1. Pay attention to your breath. This may sound like a no-brainer as mindfulness has surged to the collective surface recently, but even people who practice mindfulness can forget to do this (A.K.A. me)! Your breath is ALWAYS with you. No one can control it and no one can take it away. You get to notice it and do what you want with it. You can count on it to always be there for you.
2. Make a routine for yourself. By this, I don’t necessarily mean a one-size-fits-all approach. The word “routine” may make you cringe. It may feel really overwhelming to create a routine. By creating a routine, you rely on yourself to get your basic needs met, such as eating meals and drinking water that your body needs, bathing when your body needs to be cleansed, paying your bills so that you have warmth in your home and a place to sleep. Start out with the basics, and as you practice those, you can always add more fun and pleasurable things into your routine. When we have some sort of routine, we generally know what to expect.
3. When feeling overwhelmed, anxious, or stressed-the-f*ck-out, place your hands on the parts of you that are also feeling physical discomfort. Common places we tend to hold our anxiety are our chests, stomachs, shoulders, backs, necks, and heads. By placing a hand on any uncomfortable place on the body and breathing in and out, you might notice a sense of comfort. Often times, children who didn’t get their emotional or physical needs met lacked physical affection by a safe person. If the physical touch you received was absent, too much, or unsafe, learning to comfort yourself in a safe, consistent way can help increase your trust.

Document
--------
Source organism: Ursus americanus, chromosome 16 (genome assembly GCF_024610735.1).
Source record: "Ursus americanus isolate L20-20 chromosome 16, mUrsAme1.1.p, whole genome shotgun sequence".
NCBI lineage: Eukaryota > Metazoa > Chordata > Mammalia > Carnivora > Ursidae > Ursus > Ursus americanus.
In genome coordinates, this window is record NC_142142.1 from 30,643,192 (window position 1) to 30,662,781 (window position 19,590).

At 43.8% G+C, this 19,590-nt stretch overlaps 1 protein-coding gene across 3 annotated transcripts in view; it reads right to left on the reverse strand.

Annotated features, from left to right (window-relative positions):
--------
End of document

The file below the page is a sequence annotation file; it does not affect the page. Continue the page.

4. Be an observer of trust. Make note of times you witness people doing trustful things. Some examples might be, “My friend followed through on our plans”, “That person did an act of service for the other person with no expectation in return”, “My paycheck is deposited consistently every two weeks”, “I have a set appointment for my self-care each week”, “I feed my animal, play with it, and clean up after it regularly”, “My partner cooks and I clean”.
5. Remind yourself, “I am safe”. When having an emotional flashblack that effects trust, remind yourself that you are not in the same situation you were in when your trust was first mistreated. If you are in an unsafe situation, this tactic isn’t recommended and I trust that you will do whatever you need to to keep yourself safe.
6. Write a letter to yourself at the time when you first remember your trust wearing thin. Promise them, as an adult, you are going to keep them safe and get their needs met.
7. Notice what your triggers are. What sorts of things happen when you’re feeling mistrusting? What gets under your skin so deeply that you retreat and no longer want to engage with others or in the world? What happens right before you start questioning every single person and experience?
When we learn to take care of ourselves in a trusting, safe way, we can begin shifting from surviving mode to thriving mode. This journey looks different for everyone and I trust in your timing.